Certain sleeping positions may be better than others as you heal. Dr. Brian may recommend sleeping face-up the first few days of your recovery.
Will my eye be covered after the transplant?
After the operation, sensitivity to light is common, and your eye will be covered to help protect it. You may also be required to wear a shield while sleeping.
When can I drive after a corneal transplant?
Being able to drive after surgery depends on several factors, such as the quality of vision in the untreated eye. Depending on your circumstances, Dr. Brian may advise you to wait several days before driving as you would be relying on your other eye for vision. Because of this, you will need to arrange for someone to drive you home after the surgery, as well as a ride back for your follow-up appointment. You most likely will need to wear a contact lens of some kind after a few months of healing.
Will I be in pain after the procedure?
After having your transplant, it is normal to experience pain. You may have some eye redness as well as irritation and light sensitivity. Additionally, your eye may be watery. Discomfort following your procedure can be managed with medication.
Do I have to restrict activities after a corneal transplant?
As a rule of thumb, you will need to avoid any activities that may result in injury to the eyes, such as contact sports. It’s very likely that getting hit in the eye can cause the cornea transplant to rupture open and the contents inside the eye get pushed out which likely would result in permanent blindness. Again, this is the reason Dr. Brian performs his other Keratoconus procedures to avoid patients needing cornea transplants.
How can I protect my eyes after the procedure?
Dr. Brian will prepare you for your corneal transplant recovery by providing complete instructions for ways in which you can protect your eyes. These instructions may include the following:
- Avoid rubbing your eyes.
- Avoid certain exercises, such as weightlifting or those that can result in eye trauma.
- Patients with jobs involving manual labor will need to be cleared by Dr. Brian before returning to work.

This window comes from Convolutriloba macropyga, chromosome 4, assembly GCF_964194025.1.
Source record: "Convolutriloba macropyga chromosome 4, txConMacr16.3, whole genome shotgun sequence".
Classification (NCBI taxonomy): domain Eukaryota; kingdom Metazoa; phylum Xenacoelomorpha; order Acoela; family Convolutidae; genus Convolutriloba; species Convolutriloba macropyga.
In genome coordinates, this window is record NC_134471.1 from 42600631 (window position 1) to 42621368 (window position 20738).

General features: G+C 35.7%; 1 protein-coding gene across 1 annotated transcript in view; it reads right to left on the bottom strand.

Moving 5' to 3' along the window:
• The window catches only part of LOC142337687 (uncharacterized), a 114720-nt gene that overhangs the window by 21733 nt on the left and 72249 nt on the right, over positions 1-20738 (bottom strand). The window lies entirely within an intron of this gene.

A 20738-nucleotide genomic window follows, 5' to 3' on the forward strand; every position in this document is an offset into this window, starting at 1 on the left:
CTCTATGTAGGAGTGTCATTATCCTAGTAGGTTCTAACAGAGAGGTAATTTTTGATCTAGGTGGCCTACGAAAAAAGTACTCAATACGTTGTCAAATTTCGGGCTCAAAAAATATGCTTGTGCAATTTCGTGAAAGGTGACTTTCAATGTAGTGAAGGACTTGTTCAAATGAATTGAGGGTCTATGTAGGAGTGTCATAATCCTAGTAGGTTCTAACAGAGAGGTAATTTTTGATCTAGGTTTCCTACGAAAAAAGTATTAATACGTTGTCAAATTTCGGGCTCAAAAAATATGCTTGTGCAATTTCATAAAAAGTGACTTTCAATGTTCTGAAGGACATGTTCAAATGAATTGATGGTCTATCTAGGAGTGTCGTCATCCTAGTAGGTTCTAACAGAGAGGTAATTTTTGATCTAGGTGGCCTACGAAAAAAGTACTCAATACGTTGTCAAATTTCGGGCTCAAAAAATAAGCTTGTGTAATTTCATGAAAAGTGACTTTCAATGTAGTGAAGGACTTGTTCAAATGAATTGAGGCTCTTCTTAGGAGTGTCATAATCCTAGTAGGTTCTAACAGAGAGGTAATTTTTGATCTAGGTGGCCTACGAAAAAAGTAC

- Remove yourself from dusty environments, as it may cause eye irritation.
- Do not engage in contact sports until cleared to do so.
Why should I choose Dr. Brian for my corneal transplant?
Issues involving the cornea can be distressing, and if a corneal transplant is deemed necessary in your case (hopefully not with Dr. Brian’s other Keratoconus procedures), it is important to choose the right surgeon. Corneal transplant is a complex procedure that requires the skilled hand of a highly trained surgeon. Dr. Brian is a renowned surgeon with dedicated training in corneal surgery and is a trusted leader in his field. Also known as the “surgeon’s surgeon,” he has helped improve vision for many patients using corneal transplant surgery. Along with his experienced and compassionate staff, Dr. Brian is here to help restore your vision and improve your quality of life. To learn more about corneal transplant surgery or more importantly how to avoid a cornea transplant, schedule a consultation with Dr. Brian today.
Schedule an Appointment
If you have been told you need a corneal transplant or if you suffer from the conditions described above, including keratoconus, a torn or damaged cornea, or infection from a previous surgery, then you should schedule an appointment. Dr. Brian will work with you to determine the health status of your cornea, whether a corneal transplant is needed, and which type of procedure best suits your eye care needs.